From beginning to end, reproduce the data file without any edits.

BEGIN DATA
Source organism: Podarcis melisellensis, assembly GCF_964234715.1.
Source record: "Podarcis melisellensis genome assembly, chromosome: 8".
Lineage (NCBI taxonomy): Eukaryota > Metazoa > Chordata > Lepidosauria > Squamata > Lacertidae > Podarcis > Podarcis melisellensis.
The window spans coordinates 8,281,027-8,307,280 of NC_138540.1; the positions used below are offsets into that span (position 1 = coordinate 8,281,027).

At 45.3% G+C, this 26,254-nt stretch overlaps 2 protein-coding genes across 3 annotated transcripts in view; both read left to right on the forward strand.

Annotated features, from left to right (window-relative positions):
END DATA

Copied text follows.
Source organism: Podarcis melisellensis, assembly GCF_964234715.1.
Source record: "Podarcis melisellensis genome assembly, chromosome: 8".
Lineage (NCBI taxonomy): Eukaryota > Metazoa > Chordata > Lepidosauria > Squamata > Lacertidae > Podarcis > Podarcis melisellensis.
The window spans coordinates 8,281,027-8,307,280 of NC_138540.1; the positions used below are offsets into that span (position 1 = coordinate 8,281,027).

At 45.3% G+C, this 26,254-nt stretch overlaps 2 protein-coding genes across 3 annotated transcripts in view; both read left to right on the forward strand.

Annotated features, from left to right (window-relative positions):